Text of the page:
Balsillie made the statement on his Web site Wednesday, a dayafter a hearing in U.S. Bankruptcy Court on his bid to buy theCoyotes and move them over the objections of the NHL.
Judge Redfield T. Baum indicated the NHL is entitled to arelocation fee, and if Balsillie balks at the fee as too high, hisbid would evaporate.
Balsillie, however, painted the issue in a positive light in amessage posted at makeitseven.ca, the Web site he has developed forhis effort to move the team.
"However it works out, the issue of a relocation fee, while anew development, does move us one step closer to bringing theCoyotes to Hamilton," Balsillie said.
The NHL has told Baum that it can't come up with a proposed feebecause the number is determined by the league's board of governorsas part of the relocation process. Balsillie has only recentlyapplied to the league to buy and move the team.
Hamilton is part of territory claimed by the Toronto Maple Leafsand the Buffalo Sabres.
The judge, though, said he might force the league to comply byagreeing to Balsillie's timetable for a June 22 auction of theclub.
Balsillie is the only bidder for the team, and Baum indicatedTuesday that he is not impressed with the fact that fourprospective buyers after filed preliminary applications with theNHL on a proposed purchase of the Coyotes that would keep the teamin Glendale.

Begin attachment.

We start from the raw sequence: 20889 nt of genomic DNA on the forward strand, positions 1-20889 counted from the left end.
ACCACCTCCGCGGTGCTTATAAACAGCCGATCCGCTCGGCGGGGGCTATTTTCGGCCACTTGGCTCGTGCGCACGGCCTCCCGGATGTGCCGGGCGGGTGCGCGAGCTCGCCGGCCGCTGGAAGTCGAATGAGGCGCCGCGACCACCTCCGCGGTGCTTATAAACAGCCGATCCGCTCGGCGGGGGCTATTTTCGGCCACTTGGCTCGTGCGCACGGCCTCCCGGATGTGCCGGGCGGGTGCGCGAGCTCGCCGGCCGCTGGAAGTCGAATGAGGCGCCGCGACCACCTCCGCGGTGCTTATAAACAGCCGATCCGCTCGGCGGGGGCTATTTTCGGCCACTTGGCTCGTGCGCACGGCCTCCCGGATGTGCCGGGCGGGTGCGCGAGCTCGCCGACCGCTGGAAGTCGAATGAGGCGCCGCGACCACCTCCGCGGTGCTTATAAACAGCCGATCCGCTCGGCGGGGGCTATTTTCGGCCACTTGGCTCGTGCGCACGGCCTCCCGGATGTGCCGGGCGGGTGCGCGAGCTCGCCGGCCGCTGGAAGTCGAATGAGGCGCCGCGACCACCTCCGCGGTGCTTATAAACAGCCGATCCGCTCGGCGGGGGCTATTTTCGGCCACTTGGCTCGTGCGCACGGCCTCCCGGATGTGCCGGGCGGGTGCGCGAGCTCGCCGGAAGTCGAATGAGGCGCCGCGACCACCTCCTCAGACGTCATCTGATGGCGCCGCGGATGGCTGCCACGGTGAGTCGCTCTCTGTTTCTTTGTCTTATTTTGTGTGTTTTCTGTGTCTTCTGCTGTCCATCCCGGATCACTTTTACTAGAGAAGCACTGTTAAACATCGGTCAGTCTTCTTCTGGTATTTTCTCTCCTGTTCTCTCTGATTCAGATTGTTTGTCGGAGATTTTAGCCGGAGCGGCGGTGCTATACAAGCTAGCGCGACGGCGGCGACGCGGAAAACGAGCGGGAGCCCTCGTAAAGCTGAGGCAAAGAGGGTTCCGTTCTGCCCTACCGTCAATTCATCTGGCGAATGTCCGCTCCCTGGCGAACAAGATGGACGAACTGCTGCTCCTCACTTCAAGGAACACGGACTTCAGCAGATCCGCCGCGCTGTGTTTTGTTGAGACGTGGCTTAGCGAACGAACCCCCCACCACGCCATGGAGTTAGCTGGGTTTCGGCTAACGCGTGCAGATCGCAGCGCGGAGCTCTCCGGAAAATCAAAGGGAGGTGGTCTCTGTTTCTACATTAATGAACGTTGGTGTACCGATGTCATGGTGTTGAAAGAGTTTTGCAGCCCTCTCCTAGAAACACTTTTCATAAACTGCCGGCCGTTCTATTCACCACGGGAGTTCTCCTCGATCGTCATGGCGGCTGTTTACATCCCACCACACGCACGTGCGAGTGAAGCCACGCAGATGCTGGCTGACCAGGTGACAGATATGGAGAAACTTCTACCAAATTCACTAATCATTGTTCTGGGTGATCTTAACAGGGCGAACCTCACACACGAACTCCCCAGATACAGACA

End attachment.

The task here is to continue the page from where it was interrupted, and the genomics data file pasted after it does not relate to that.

"This old judge isn't all that excited about expressions ofinterest," Baum said.
Balsillie's attorney Susan Freeman has contended the league isdragging its feet in acting on the applications to buy and move theteam, a position the judge questioned severely during Tuesday's6 1/2-hour hearing.
Baum also said he had a hard time buying the argument that theleague was opposing the move out of personal spite for Balsillie,who has failed in previous efforts to buy the Pittsburgh Penguinsand Nashville Predators.
However, the judge did say he got a good laugh out of the briefsupporting that claim that quoted from an episode of "Seinfeld."
Coyotes owner Jerry Moyes filed for Chapter 11 bankruptcy on May5 with a plan to sell the team to Balsillie for $212.5 million,contingent on moving the franchise to Hamilton.
The NHL says that with better management and a winning team, theCoyotes can be a viable franchise. The team has lost more than $300million since it moved from Winnipeg in 1996.
The league contends that the consent document signed by Moyes isfor a team only to play in Glendale, and that the NHL's rules andregulations must be followed to transfer ownership and move thefranchise.
Balsillie and Moyes want the franchise sold and moved withoutthe NHL's approval.
Balsillie says the deal must be completed by the end of June.The league wants the sale in early September and says it is willingto fund the Coyotes in Glendale for the coming season while theownership issue is worked out.